In its heyday, Kadua Ashram at Sakhigopal pulsated with patriotism and idealism. Those were the days of freedom struggle and the leafy surrounds of the ashram reverbrated with the energy and excitement of freedom fighters of Odisha. As they met – sometimes in secret to escape the angry gaze of the authorities – and charted out the course of action for their struggle besides putting in motion Gandhian programmes, the place became an inspirational presence in the minds of the people of Odisha.
During his visit to Puri in 1934, the fifth of his eight visits to the state, in the course of his padayatra for the emancipation of Harijans Mahatma Gandhi had rested at a small thatched cottage in the ashram besides addressing a gathering of freedom fighters. Jawaharlal Nehru, too, had visited the place to interact with the latter. This meeting was presided by Jagannath Rath, one of the illustrious sons of the soil, whose role in the freedom struggle and the khadi movement is all but forgotten now. Member of the Loksevak Mandal, Lala Mohan Lal, overseeing famine relief operations in Odisha, stayed here often. The visits of these pan-Indian figures is proof enough of the immense significance of the place in the days before Independence.
Lest we forget the great souls from the state who provided the freedom struggle leadership, direction and its popular appeal, Kadua Ashram was among the places where the likes of Pandit Nilkantha Das, Acharya Harihara, Pandit Godabarisha Mishra, Lingaraj Mishra, Biswanath Das, Gopabandhu Chaudhury, Jagannath Rath, Rama Devi and Malati Chaudhury met to discuss national trends in the freedom movement and the course of action to be followed in the state. The blueprint for the Salt Satyagraha at Kuhudi in the early 1930s was prepared at one such meeting. Many padayatras meant to spread social awareness among people in rural areas began at the ashram.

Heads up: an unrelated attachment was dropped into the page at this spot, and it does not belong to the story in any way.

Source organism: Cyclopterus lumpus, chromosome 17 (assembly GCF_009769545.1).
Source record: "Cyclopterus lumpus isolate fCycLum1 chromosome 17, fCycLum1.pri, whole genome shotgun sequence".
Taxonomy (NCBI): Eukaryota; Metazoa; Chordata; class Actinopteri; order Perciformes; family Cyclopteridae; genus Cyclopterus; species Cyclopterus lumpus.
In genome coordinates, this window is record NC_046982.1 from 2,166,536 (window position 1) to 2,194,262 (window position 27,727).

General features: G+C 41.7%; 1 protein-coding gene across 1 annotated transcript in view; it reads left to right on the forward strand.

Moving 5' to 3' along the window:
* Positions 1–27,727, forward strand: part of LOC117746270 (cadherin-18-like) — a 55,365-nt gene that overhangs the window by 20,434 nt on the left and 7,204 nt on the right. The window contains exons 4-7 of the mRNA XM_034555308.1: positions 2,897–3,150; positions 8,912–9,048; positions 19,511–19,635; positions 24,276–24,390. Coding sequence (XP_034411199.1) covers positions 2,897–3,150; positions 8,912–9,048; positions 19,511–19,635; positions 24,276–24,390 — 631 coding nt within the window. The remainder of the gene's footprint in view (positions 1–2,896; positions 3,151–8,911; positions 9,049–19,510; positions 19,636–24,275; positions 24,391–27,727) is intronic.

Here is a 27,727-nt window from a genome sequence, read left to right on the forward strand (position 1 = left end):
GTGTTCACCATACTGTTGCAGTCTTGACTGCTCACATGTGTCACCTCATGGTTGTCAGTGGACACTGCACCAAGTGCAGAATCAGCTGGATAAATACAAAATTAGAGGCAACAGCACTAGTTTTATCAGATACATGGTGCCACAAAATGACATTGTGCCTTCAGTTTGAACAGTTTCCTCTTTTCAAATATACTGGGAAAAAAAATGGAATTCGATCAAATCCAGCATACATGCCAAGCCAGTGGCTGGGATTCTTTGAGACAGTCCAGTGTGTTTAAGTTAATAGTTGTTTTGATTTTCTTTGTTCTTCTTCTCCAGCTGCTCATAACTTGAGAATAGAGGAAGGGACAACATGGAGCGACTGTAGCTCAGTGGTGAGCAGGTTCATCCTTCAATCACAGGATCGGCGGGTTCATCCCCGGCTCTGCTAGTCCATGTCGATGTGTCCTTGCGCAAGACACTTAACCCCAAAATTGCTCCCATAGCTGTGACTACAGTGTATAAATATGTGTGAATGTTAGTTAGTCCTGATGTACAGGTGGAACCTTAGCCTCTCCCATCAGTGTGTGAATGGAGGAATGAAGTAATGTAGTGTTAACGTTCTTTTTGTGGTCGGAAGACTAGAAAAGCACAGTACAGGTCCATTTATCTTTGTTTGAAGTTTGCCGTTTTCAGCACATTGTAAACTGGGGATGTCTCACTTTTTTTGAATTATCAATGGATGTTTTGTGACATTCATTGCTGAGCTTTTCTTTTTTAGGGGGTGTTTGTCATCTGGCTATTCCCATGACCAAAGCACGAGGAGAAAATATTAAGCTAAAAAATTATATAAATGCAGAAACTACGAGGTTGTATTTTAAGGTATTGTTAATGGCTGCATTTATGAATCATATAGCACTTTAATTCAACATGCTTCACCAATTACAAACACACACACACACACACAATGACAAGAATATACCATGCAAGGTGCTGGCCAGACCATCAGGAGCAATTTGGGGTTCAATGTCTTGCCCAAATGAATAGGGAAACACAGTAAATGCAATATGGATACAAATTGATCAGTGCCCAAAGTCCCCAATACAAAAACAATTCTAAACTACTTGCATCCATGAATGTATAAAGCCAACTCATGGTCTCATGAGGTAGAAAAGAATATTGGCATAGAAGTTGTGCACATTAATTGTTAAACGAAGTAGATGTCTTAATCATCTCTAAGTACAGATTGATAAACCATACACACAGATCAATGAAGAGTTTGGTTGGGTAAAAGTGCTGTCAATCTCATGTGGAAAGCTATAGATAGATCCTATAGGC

The Kadua Ashram was one of the important centres of the khadi movement and its links go back to Utkalamani Gopabandhu Das. In 1925, he founded Charkha Relief Society at Sakhigopal with the aim to propagate khadi and conduct flood relief work, and left it in the charge of his student and close associate Jagannath Rath. After his death, Rath, in association with Krupasindhu Hota, decided to continue the work of the society and shifted its operations to Kadua in 1929. In the same year, under the instructions of Mahatma Gandhi, Charkha Relief Society was renamed as Gopabandhu Daridra Narayana Seva Sangha and its management left in the hands of a five-member committee, with Jagannath as its secretary. The Sangh intensified Gopabandhu’s relief work and vigorously pursued his mission to promote khadi.
The ashram, alive to the cause of the nation and dedicated to the uplift of the downtrodden, buzzed with activity then. It was in many ashrams like this that Odisha of today took shape and deepened its link with the national mainstream. Close to a century later, this witness to history, lies in a state of neglect. The tombstones of Jagannath Rath and Krupasindhu Hota stand forlorn in close proximity overlooking an unwieldy growth of vegetation. The thatched house where Gandhiji rested has all but collapsed. A visit here no more evokes a sense of history. It may not take long for all this to disappear, from public memory and in physical presence.
The locals have been demanding revival of the ashram as a heritage site. “Unfortunately, it has not led to any serious action from the government. It must act before this precious piece of the past is lost to us entirely,” noted Durga Mohapatra, a local resident.